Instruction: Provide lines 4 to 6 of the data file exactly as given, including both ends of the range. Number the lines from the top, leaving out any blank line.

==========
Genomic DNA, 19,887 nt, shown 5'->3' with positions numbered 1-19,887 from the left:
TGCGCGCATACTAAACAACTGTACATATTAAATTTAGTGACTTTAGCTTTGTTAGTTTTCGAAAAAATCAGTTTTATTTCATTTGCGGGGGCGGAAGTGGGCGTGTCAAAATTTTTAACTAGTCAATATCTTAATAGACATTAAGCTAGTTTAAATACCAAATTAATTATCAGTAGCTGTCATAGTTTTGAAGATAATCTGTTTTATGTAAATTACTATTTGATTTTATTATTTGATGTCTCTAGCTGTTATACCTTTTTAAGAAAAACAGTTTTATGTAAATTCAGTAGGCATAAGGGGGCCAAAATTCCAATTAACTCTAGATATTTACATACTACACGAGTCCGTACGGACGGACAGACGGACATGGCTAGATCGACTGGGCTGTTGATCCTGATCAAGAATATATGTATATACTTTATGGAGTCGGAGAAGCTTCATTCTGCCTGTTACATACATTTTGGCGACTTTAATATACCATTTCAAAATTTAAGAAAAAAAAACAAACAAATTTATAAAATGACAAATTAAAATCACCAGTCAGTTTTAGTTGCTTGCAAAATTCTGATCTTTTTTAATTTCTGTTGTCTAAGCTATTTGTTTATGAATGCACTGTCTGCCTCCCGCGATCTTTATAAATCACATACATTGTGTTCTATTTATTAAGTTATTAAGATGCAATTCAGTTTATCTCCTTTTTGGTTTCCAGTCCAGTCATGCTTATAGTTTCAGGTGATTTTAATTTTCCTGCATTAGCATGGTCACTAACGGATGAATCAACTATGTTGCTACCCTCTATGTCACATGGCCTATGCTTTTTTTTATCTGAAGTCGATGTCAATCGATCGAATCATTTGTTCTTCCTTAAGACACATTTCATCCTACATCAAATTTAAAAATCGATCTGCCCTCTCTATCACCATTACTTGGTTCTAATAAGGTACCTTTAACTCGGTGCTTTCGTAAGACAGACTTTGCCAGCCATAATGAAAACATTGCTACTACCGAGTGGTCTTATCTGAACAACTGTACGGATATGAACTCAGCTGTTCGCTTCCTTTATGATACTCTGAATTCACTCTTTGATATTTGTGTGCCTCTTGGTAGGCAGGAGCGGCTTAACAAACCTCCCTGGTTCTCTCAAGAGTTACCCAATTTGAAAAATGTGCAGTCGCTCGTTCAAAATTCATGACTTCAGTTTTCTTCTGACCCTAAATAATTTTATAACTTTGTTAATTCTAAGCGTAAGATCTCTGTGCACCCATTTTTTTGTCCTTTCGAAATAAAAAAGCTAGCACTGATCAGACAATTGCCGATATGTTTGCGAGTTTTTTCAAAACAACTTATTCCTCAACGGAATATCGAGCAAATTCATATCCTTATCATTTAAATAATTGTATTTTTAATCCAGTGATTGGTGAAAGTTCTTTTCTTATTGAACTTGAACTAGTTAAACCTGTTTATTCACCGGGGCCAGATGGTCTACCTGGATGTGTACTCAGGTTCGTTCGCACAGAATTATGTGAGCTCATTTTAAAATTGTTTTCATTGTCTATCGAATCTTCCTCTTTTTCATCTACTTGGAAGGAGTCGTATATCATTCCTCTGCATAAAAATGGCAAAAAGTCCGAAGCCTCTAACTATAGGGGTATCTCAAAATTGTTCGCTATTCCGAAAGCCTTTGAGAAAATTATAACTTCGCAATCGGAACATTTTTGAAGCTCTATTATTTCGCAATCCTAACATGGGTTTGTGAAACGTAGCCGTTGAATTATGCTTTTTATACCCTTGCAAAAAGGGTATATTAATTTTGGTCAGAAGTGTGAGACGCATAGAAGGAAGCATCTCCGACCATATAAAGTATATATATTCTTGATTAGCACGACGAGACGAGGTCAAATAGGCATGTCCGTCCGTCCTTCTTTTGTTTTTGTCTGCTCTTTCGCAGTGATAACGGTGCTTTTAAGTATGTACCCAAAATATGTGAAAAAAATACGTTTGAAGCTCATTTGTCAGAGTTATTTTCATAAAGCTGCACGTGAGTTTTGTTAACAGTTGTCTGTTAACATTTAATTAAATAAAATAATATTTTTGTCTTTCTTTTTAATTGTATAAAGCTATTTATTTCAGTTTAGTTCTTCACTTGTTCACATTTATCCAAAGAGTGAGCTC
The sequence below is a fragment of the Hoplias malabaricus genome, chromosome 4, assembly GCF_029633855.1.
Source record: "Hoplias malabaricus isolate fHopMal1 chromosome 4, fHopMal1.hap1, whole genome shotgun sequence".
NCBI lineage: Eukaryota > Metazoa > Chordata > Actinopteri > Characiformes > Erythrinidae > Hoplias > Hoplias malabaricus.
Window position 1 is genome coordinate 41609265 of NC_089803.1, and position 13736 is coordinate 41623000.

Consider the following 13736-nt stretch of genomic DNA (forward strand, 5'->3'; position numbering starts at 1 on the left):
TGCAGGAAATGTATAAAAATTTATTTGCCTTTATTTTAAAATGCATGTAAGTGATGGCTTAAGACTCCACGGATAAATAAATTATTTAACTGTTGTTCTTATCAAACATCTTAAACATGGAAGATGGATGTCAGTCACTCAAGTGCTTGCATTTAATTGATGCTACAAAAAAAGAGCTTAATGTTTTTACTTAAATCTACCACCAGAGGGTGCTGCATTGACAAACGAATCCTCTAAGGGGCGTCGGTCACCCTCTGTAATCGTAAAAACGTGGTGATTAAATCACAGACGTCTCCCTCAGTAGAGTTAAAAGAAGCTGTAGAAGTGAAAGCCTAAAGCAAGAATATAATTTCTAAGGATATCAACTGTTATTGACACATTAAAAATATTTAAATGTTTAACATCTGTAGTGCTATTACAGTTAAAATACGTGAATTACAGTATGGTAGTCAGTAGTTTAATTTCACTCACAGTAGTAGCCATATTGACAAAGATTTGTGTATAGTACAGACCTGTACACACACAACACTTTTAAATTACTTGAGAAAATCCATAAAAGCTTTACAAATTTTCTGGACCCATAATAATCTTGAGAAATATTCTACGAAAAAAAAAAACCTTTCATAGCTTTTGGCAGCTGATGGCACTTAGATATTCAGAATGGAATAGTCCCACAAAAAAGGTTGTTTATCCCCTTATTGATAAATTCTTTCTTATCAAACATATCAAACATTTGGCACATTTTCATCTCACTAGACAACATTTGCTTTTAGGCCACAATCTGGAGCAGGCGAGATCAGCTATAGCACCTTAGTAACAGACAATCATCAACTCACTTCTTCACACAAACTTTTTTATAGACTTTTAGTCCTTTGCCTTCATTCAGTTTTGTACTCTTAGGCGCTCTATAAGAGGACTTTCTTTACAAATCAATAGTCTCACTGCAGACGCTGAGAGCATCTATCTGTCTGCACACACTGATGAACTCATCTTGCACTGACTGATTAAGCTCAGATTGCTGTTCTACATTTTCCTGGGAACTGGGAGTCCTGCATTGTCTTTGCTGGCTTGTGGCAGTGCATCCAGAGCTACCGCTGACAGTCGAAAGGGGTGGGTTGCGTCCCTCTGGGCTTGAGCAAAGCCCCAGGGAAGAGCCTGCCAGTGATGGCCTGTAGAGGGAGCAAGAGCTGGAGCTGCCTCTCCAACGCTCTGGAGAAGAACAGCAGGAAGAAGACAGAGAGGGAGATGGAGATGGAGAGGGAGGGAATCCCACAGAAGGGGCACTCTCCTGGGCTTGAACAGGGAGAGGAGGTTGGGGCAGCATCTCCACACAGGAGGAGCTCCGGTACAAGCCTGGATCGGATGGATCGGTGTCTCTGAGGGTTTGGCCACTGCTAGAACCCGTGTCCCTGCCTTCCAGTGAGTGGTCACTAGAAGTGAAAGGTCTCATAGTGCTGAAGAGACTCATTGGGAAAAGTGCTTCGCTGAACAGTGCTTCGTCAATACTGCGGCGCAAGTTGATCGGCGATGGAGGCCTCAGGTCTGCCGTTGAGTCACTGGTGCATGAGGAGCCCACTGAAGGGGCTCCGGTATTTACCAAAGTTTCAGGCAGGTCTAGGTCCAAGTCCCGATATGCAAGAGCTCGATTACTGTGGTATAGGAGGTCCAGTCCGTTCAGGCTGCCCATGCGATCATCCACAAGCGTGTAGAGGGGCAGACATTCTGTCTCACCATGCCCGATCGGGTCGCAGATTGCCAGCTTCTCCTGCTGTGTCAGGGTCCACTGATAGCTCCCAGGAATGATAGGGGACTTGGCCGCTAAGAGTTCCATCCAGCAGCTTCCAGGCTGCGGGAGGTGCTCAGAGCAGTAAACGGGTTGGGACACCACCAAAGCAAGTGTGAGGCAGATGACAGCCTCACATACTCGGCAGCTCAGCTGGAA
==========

Source record: "Hoplias malabaricus isolate fHopMal1 chromosome 4, fHopMal1.hap1, whole genome shotgun sequence".
NCBI lineage: Eukaryota > Metazoa > Chordata > Actinopteri > Characiformes > Erythrinidae > Hoplias > Hoplias malabaricus.
Window position 1 is genome coordinate 41609265 of NC_089803.1, and position 13736 is coordinate 41623000.